Navy cutting back emissions, moving toward green vehicles in coming years

The targets are part of the service’s new climate change strategy, which the Navy released on Tuesday.

The Navy will transition to zero-emission vehicles by 2035 and cut its emissions by 65% over the next three decades.

The targets are part of the service’s new climate change strategy, which the Navy released on Tuesday. The document follows the broader Defense Department strategy, which braces the military against the future effects of extreme weather and attempts to mitigate some of the Pentagon’s impacts on the environment.

“The Navy is truly in the crosshairs of the climate crisis and it does impact our combat readiness at the Naval Academy and out in the fleet and in the Marine Corps as well too,” Navy Secretary Carlos Del Toro told the House Appropriations Defense Subcommittee last week. “We’re making great strides to try to come to terms with this.”

Del Toro noted that Marine Corps Logistics Base Albany became the military’s first net-zero base this month, meaning it gets as much power from renewable resources as it does from fossil fuels.

The report laid out a handful of specific targets that will achieve two specific goals: making sure the Navy and its facilities can operate in a world impacted by climate change; and reducing the Navy’s contribution to greenhouse gas emissions.

To reduce waste, the Navy will cut back emissions by 65% by 2050, will get all of its power from carbon pollution-free sources by 2030 and buy zero-emissions vehicles by 2035. All light-duty vehicles will be zero-emission by 2027. The Navy will also reduce emissions from buildings by 50% by 2032 and divert at least half of its waste from landfills by using other methods like composting food.

The Navy has made efforts in the past to cut back on emissions, but never to this extent. In 2016, it launched its Great Green Fleet, which used alternative fuels to power ships and other vehicles.

The service is developing its strategy around DoD’s five lines of effort on climate change. Those include things like climate-informed decision making, where Navy leaders train for situations of extreme weather, and supply chain resilience, in which the Navy invests in companies that support national security and climate benefits.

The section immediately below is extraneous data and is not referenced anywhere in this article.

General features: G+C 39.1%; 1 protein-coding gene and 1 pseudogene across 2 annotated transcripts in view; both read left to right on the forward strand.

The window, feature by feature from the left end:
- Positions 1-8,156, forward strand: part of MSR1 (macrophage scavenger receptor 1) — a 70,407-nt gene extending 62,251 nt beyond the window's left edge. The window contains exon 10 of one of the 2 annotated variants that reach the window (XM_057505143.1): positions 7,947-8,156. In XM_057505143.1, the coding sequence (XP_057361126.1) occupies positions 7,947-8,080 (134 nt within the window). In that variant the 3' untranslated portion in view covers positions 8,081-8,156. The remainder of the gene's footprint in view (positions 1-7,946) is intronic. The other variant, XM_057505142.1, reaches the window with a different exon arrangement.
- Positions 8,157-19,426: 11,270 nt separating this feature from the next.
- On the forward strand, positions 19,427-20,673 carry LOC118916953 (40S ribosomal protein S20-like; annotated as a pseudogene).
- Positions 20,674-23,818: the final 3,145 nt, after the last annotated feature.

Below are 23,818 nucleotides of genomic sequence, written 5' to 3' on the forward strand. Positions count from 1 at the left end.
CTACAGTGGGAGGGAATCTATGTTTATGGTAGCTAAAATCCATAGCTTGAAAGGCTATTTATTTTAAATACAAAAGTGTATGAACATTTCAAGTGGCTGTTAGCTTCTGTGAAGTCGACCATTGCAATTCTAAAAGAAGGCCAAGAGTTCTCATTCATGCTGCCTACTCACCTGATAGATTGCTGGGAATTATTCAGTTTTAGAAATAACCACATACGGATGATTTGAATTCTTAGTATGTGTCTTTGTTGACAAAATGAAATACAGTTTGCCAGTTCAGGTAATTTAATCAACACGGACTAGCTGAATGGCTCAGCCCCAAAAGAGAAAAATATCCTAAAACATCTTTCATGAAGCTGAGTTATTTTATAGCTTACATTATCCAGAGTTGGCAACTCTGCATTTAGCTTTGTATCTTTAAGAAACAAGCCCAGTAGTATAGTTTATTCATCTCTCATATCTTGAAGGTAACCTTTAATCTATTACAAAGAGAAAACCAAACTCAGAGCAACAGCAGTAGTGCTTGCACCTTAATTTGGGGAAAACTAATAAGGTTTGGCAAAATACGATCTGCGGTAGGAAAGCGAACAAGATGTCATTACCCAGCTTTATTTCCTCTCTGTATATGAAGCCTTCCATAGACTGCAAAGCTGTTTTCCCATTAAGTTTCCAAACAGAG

“The Navy is leveraging public and private innovation in the climate and energy resilience sectors by implementing Silicon Valley-based principles through NavalX Tech Bridges and business accelerators,” the report states. “Tech Bridges attract small and medium businesses using innovation challenges, often teaming with the National Institute of Standards and Technology Manufacturing Extension Partnership organizations and the DoD-funded National Security Innovation Network.”

Last October, the Pentagon took its largest step yet to become more climate conscious by releasing its climate adaptation strategy. DoD announced it will create a climate chief and stated that it will consider climate in every decision it makes from now on.

“Climate change will continue to amplify operational demands on the force, degrade installations and infrastructure, increase health risks to our service members, and could require modifications to existing and planned equipment,” Defense Secretary Lloyd Austin wrote in the plan. “Extreme weather events are already costing the Department billions of dollars and are degrading mission capabilities.”

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